Retrieving a file's status

bool is_readable ( string filename)

bool is_writeable ( string filename)

bool is_executable ( string filename)

bool is_file ( string filename)

bool is_dir ( string filename)

void clearstatcache ( void )

If you're sick of getting errors when you try to work with a file to which you have no permissions, there is a solution: is_readable() and its cousin functions, is_writeable(), is_executable(), is_file(), and is_dir(), takes a string as its only parameter, and either returns true or false. Naturally is_readable() will return true if the string parameter is readable, is_dir() will return false if the parameter is not a directory, etc.

Here is an example:

<?php
    
if (is_file($filename) && is_writeable($filename)) {
        
$handle = fopen($filename, "w+");
        ...[
snip]...
    }
?>

Is_readable() and friends have their results cached for speed purposes - if you call is_file() on a filename several times in a row, PHP will calculate it the first time around then used the same value again and again in the future. If you want to clear this cached data so that PHP will have to check is_file() properly, you need to use the clearstatcache() function.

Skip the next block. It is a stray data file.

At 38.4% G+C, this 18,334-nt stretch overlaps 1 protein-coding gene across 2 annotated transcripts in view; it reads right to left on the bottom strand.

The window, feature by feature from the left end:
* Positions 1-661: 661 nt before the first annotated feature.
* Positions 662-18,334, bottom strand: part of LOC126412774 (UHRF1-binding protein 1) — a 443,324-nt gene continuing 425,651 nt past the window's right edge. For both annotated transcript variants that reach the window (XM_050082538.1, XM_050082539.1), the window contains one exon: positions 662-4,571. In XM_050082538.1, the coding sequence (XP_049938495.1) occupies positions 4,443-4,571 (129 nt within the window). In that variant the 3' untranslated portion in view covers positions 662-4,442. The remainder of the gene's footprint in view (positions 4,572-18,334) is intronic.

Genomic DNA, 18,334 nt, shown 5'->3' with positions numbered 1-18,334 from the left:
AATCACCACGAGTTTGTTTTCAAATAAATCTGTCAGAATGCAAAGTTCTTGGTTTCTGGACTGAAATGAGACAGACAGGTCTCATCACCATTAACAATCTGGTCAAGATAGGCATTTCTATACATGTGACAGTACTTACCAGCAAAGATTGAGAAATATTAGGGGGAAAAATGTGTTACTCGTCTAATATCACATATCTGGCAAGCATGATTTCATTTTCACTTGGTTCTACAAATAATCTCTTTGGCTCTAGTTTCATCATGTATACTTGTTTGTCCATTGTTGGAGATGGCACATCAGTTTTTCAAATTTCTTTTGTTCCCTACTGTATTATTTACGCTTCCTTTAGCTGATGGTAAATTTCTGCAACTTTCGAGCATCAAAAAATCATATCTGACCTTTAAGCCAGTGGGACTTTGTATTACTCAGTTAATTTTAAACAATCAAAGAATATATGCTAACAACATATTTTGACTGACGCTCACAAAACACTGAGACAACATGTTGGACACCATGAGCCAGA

Calling clearstatcache() wipes PHP's file information cache, forcing it recalculate is_file(), is_readable() and such afresh. Clearstatcache() is therefore particularly useful if you are checking a file several times in a script and are aware that that file might change status during execution. Clearstatcache() takes no parameters and returns no value.

Author's Note: is_readable(), is_writeable(), is_executable(), is_file(), and is_dir() will all fail to work for remote files, as the file/directory to be examined must be local to the web server so that it can check it properly.

 

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